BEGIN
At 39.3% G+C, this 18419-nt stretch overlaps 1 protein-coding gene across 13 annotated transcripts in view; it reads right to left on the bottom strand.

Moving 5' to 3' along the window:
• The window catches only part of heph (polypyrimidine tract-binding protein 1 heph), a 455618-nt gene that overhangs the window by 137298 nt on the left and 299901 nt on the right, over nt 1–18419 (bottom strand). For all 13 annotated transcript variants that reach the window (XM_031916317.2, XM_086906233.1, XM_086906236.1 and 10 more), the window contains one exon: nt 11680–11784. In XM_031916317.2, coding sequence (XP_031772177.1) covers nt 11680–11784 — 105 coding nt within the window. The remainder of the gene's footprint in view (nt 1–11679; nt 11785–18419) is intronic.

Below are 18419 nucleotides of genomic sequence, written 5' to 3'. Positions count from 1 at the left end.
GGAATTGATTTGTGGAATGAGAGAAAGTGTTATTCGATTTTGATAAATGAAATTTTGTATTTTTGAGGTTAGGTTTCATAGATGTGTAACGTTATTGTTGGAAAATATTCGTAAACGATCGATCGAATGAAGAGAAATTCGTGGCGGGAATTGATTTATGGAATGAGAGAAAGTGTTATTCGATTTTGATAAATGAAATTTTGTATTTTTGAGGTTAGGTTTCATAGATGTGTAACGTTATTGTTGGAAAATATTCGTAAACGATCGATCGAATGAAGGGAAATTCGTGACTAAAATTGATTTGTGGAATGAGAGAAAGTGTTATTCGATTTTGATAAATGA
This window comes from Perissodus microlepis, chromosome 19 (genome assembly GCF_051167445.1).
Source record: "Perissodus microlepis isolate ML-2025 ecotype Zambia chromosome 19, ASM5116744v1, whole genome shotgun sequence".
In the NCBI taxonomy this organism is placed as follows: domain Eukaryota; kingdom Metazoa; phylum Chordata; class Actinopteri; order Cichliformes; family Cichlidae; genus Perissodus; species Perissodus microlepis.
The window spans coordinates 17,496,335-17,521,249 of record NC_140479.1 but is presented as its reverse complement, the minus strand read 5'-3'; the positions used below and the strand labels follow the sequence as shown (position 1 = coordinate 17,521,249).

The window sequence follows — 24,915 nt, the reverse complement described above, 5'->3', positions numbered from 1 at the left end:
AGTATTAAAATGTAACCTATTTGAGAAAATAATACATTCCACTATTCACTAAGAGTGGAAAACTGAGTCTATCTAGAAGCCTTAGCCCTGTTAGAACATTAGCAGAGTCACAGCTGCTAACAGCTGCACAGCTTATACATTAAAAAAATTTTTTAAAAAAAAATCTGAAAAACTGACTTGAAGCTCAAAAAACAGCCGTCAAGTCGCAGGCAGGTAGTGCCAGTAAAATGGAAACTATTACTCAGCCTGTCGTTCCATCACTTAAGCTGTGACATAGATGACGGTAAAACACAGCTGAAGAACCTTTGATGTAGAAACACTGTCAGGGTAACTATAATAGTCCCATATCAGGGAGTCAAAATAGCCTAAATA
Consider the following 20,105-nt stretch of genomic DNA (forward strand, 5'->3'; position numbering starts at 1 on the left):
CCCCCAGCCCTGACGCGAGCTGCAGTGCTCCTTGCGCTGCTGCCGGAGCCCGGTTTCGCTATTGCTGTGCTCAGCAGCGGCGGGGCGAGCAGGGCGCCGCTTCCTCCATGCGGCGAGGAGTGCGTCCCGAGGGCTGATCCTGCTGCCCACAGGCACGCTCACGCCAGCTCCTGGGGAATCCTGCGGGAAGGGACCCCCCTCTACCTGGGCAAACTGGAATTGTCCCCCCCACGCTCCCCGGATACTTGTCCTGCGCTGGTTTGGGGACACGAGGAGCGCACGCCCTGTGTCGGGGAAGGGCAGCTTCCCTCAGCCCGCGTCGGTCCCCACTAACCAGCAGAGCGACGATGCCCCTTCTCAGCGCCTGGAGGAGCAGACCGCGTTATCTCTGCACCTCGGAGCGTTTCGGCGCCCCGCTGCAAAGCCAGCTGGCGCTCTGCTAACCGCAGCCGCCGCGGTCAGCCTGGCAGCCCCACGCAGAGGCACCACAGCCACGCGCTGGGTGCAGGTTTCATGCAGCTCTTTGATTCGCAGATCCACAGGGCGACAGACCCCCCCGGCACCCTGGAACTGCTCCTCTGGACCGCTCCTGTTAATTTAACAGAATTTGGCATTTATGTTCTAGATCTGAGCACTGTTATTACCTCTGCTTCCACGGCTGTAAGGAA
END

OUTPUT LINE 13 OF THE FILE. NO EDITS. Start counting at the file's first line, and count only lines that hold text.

CCCCCAGCCCTGACGCGAGCTGCAGTGCTCCTTGCGCTGCTGCCGGAGCCCGGTTTCGCTATTGCTGTGCTCAGCAGCGGCGGGGCGAGCAGGGCGCCGCTTCCTCCATGCGGCGAGGAGTGCGTCCCGAGGGCTGATCCTGCTGCCCACAGGCACGCTCACGCCAGCTCCTGGGGAATCCTGCGGGAAGGGACCCCCCTCTACCTGGGCAAACTGGAATTGTCCCCCCCACGCTCCCCGGATACTTGTCCTGCGCTGGTTTGGGGACACGAGGAGCGCACGCCCTGTGTCGGGGAAGGGCAGCTTCCCTCAGCCCGCGTCGGTCCCCACTAACCAGCAGAGCGACGATGCCCCTTCTCAGCGCCTGGAGGAGCAGACCGCGTTATCTCTGCACCTCGGAGCGTTTCGGCGCCCCGCTGCAAAGCCAGCTGGCGCTCTGCTAACCGCAGCCGCCGCGGTCAGCCTGGCAGCCCCACGCAGAGGCACCACAGCCACGCGCTGGGTGCAGGTTTCATGCAGCTCTTTGATTCGCAGATCCACAGGGCGACAGACCCCCCCGGCACCCTGGAACTGCTCCTCTGGACCGCTCCTGTTAATTTAACAGAATTTGGCATTTATGTTCTAGATCTGAGCACTGTTATTACCTCTGCTTCCACGGCTGTAAGGAA